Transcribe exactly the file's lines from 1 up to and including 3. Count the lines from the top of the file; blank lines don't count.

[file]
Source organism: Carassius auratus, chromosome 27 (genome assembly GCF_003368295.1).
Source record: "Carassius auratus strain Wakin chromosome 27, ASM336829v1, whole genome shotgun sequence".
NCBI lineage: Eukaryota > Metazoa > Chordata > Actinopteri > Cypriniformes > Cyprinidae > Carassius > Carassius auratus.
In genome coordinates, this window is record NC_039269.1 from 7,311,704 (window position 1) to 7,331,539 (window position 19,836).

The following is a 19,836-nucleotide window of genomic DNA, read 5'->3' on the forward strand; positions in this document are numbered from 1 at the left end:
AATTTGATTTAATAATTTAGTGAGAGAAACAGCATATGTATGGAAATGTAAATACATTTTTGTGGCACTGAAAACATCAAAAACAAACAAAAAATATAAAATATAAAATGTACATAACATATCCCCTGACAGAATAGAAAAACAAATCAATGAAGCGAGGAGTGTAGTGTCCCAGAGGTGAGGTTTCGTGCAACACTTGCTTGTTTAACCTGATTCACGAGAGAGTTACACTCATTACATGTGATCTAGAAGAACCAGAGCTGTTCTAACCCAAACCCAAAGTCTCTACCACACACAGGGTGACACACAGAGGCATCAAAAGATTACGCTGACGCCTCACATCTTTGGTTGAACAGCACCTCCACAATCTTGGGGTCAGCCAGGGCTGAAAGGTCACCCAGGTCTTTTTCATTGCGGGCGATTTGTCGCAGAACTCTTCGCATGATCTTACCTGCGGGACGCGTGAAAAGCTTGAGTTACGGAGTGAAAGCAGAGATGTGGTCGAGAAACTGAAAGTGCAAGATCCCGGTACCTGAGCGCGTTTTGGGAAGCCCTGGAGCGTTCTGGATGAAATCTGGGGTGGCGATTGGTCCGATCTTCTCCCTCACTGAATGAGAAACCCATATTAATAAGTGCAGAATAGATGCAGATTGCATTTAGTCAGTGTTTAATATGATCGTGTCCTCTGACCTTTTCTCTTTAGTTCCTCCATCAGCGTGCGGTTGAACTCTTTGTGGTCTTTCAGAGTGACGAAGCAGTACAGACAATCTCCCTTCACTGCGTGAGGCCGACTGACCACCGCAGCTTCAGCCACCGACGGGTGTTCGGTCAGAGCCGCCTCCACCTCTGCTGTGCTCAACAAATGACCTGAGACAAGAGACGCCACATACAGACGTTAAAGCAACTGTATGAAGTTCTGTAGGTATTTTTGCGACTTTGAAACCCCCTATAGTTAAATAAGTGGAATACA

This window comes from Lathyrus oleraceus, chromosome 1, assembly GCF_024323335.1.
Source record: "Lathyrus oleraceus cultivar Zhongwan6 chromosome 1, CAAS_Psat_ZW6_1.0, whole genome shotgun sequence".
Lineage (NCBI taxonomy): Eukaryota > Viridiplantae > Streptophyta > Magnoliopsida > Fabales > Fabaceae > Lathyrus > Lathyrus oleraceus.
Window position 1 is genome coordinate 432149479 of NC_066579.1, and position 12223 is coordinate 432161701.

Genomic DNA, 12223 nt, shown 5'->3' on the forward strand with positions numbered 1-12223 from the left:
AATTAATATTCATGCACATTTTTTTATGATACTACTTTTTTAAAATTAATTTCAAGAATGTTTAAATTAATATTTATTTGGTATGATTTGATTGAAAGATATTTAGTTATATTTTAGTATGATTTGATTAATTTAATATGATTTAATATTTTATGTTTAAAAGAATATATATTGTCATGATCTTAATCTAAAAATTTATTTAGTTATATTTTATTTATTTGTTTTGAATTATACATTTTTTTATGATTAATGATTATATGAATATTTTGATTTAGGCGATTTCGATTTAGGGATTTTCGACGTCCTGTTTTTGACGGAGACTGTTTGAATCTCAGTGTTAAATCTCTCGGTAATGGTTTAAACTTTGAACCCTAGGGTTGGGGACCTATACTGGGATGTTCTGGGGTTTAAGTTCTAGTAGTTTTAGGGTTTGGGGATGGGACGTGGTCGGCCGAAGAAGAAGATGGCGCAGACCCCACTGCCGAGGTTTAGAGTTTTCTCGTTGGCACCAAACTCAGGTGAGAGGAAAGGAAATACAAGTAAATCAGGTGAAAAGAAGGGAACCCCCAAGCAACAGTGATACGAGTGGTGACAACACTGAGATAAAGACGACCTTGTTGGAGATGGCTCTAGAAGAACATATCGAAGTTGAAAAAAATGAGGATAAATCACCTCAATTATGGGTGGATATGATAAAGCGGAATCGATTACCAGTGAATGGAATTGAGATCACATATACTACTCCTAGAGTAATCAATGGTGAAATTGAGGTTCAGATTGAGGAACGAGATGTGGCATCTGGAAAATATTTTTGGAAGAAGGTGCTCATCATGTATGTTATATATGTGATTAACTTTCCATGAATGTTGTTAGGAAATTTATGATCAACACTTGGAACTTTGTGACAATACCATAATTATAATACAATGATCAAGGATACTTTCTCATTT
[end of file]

Source organism: Carassius auratus, chromosome 27 (genome assembly GCF_003368295.1).
Source record: "Carassius auratus strain Wakin chromosome 27, ASM336829v1, whole genome shotgun sequence".
NCBI lineage: Eukaryota > Metazoa > Chordata > Actinopteri > Cypriniformes > Cyprinidae > Carassius > Carassius auratus.